Courtesy of RockBand.com | September 17, 2009
The 28th of last month was a banner day for Pearl Jam: They played to an ecstatic crowd at the Outside Lands festival at Golden Gate Park in San Francisco, slaying the crowd with two hours’ worth of classics and new songs. Earlier that day, lead guitarist Mike McCready found time to sit down with Zine writer/editor Brett Milano for this exclusive backstage interview.
It begins with McCready remembering the last time Pearl Jam played Golden Gate Park in 1995…a notorious night when Eddie Vedder was laid out by food poisoning, and Neil Young stepped in to finish the set. From there we visit some key moments in Pearl Jam history and get some insight on many tracks from the new album. He even reveals the inspiration for the new album’s upbeat tone—yes, it’s political content!—and gives Rock Band guitarists a hint on which solo to attack first.
Don’t forget, the new album Backspacer is available this week as full-album DLC. If you were at Outside Lands and want to relive it, go here for Brett’s report from the day.
Brett Milano: So Pearl Jam and Rock Band have been a really good match thus far. We did Ten and we’re about to do Backspacer. I believe Matt is the main gamer in the band, but I was wondering if you all had a chance to [play it]?
Mike McCready: I have done it. I play it, I play Rock Band with my friends’ kids who are over sometimes if we’re having a party. And they’ll completely beat me senseless with it and I feel like I’m kind of holding them down. Like, I’ll try to play the drums, and I just can’t play the drums. It’s kinda hard. So I have played it a few times and I think I need to work on my skills, because I can’t get it as well as the kids.
BM: Have you at least investigated your own solos to see how they translate?
MM: You know, I haven’t done that yet. I’ve gotta do that. I don’t even investigate my own solos as I’m doing them. [laughs]
BM: So Backspacer’s a great record from what I’ve come to know of it thus far.
MM: Thank you.
BM: When you were working on the re-issue of Ten, you were working on the new album at the same time?
BM: So I was wondering if going back and re-investigating your old stuff had any effect on how you proceeded with the new stuff.
MM: I think the fact that we had wanted to take Ten and re-mix it, make it sound a little drier and Jeff Ament, our bass player, had wanted that to happen [for] a long time and it finally did. Both of those things kind of coincided at the same time. It probably had some sort of influence on how this new record came out, but I think songwriting-wise I don’t believe it did because I think we’re all kind of different people now. We’re older. We have a new drummer, Matt. I mean, he’s been our drummer for the longest time, but he kinda wrote the new single and I think our new songs are just a different bunch of songs than we were writing back when we were in our twenties and stuff. Sonically and soundwise it may sound crisper, they may sound equally as crisp. But other than that I think there’s not a lot in common.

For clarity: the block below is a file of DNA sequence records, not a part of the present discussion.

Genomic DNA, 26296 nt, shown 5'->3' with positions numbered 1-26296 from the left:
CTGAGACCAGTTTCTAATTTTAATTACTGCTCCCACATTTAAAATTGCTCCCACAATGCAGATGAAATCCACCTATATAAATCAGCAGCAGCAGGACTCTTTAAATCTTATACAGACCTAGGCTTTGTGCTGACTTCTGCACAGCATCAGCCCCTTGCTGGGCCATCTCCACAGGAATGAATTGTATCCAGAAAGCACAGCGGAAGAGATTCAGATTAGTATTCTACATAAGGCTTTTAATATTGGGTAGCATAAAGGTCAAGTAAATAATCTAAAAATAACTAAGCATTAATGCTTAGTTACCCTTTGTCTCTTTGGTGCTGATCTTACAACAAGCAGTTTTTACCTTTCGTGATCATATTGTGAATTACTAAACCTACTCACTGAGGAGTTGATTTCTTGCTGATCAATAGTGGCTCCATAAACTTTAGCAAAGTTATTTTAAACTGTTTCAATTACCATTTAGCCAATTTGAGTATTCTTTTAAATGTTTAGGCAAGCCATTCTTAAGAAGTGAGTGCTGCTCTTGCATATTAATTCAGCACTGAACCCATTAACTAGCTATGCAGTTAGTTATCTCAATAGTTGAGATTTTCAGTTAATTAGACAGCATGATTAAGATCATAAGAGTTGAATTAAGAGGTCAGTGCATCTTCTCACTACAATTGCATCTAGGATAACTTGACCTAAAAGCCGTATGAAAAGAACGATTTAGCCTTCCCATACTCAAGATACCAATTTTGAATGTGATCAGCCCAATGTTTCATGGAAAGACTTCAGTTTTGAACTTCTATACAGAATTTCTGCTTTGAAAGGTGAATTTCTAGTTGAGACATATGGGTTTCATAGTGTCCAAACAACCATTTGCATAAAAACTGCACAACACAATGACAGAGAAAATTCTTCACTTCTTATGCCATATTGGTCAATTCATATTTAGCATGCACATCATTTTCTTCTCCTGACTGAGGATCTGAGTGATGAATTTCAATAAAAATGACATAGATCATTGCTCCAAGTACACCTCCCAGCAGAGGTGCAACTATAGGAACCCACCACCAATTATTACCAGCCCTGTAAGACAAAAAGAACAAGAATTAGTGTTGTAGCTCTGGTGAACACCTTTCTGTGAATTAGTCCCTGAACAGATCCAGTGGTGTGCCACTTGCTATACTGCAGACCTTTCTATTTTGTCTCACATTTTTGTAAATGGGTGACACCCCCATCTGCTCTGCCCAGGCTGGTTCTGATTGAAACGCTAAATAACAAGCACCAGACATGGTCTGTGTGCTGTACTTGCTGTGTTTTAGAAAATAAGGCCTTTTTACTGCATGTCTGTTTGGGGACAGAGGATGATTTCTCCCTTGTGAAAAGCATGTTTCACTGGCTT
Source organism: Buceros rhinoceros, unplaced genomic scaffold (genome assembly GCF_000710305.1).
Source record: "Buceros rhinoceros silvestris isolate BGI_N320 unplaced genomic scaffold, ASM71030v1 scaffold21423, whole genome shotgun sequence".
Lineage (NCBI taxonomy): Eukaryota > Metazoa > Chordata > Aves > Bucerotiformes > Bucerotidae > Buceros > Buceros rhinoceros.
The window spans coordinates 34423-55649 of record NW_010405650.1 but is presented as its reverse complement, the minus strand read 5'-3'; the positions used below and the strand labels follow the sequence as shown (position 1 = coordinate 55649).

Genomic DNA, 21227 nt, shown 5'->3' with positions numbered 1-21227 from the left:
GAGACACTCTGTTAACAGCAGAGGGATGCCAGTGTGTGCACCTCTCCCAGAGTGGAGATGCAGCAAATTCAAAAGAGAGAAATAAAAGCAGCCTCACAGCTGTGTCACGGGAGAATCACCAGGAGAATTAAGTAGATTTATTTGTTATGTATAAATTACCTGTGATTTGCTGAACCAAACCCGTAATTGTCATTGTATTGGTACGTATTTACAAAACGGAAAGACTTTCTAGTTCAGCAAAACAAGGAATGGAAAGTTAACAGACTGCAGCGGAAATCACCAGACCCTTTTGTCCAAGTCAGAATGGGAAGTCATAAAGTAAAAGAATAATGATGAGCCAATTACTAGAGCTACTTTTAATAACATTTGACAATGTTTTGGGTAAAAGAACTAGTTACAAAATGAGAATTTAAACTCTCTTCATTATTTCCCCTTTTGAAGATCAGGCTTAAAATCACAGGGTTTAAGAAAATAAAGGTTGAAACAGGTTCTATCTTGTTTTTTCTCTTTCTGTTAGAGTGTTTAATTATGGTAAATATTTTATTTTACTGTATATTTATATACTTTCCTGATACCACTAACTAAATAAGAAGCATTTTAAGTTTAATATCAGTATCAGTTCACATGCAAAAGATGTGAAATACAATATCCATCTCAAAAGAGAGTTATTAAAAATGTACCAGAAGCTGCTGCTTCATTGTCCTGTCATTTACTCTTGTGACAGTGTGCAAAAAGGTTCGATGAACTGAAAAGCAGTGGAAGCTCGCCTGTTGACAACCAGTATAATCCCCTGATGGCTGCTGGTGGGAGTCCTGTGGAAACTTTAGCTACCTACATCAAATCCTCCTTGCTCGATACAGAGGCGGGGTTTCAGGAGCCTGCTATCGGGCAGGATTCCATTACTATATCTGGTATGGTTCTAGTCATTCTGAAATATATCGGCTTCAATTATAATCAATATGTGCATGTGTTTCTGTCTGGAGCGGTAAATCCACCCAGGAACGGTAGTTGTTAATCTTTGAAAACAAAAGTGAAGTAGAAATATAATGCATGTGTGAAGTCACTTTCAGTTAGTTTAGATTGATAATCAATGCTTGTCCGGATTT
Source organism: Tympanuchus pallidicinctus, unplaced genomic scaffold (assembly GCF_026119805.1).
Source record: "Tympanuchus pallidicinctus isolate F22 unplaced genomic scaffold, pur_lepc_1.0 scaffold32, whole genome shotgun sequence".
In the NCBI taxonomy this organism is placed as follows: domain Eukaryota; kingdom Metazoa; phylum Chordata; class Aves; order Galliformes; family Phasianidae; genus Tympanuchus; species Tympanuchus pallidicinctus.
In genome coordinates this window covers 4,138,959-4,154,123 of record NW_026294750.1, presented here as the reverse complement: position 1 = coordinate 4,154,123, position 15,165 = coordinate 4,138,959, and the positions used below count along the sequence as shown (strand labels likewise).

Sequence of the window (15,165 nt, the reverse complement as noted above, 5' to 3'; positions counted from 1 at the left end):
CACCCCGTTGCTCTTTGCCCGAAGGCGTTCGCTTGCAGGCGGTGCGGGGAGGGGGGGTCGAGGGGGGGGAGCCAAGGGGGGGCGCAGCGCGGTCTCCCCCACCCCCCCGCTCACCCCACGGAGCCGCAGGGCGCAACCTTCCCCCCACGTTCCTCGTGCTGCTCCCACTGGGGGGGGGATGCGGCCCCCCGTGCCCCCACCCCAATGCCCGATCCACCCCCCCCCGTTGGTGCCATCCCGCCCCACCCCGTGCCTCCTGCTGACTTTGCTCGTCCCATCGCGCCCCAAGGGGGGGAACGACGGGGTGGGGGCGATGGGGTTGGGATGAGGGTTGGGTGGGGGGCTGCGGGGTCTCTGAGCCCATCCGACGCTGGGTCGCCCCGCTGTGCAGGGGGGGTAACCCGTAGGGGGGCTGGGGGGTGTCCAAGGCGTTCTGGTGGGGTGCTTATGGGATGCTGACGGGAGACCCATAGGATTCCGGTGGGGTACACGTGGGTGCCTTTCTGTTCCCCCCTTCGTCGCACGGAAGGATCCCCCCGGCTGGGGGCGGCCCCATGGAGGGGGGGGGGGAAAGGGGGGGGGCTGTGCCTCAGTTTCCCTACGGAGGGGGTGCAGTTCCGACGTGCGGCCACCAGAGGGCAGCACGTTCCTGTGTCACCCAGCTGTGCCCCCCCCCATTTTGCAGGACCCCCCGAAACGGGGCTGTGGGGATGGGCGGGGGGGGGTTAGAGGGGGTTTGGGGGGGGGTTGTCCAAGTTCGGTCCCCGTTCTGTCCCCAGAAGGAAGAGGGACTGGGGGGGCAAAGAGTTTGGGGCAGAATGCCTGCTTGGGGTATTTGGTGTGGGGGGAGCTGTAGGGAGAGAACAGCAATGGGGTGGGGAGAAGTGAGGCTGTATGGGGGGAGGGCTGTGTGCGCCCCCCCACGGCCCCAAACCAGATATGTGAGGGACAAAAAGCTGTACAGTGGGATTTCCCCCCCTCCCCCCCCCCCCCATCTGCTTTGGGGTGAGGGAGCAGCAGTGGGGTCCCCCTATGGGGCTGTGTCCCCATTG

BM: I think one reaction a lot of us are having is that mostly it’s very up and very celebratory. I’m wondering what prompted that.
MM: From my own point of view, I would imagine we’ve gotten out out [from] under eight years of horrible government and we now have a new president and we’re all elated and excited about the fact that there’s actually some hope and somebody smart in the White House and things are affecting our lives in a way that’s positive whereas it hadn’t been for many, many years. That makes us all as U.S. citizens and in our band excited about being around right now. I think that has a lot to do with it.
BM: I was wondering if “The Fixer” was a song specifically about that, because it seems like it ties in.
MM: I think “The Fixer” is a song, from my understanding, is more of a song of Eddie (Vedder, singer) writing about himself, about he kind of gets together and he’ll listen to everybody else’s ideas. And he’ll bring in some and won’t bring in other things. And he’s kind of like this scientist behind the scenes, mad scientist I guess, I don’t know. And he puts it together and he fixes it in a way. I’m guessing that’s what it’s about. But you can infer it to our latest political climate too. So hopefully.
BM: I noticed you kept the songs very short, very direct, kind of garage-y. Were you sort of reining in the tendencies to make them a little bit more like that?
MM: I think we didn’t initially know that we were reining them in. We had about seventeen ideas going into this project, seventeen to twenty. And when we were at about eleven pretty much finished, Brendan (O’Brien, producer) and Ed sat down and said, “Hey, this looks like a really good record.” Stone (Gossard, guitarist) had been talking about wanting to have a record that was shorter, more concise and I think we achieved that. That being said, we still have other songs that are out there that are from this session that we may do something with in about six months. But that seemed like the perfect amount of songs. And it hearkens back to our favorite records growing up. Aerosmith Rocks was like nine songs, and old Van Halen records for me were like eight or nine songs. I’m dating myself right now, but that’s the stuff. Those are really good records to me, and you don’t have to have a lot of stuff on them.
BM: Yeah. Johnny Guitar got referenced in one song. I was wondering how he made his way into a Pearl Jam song.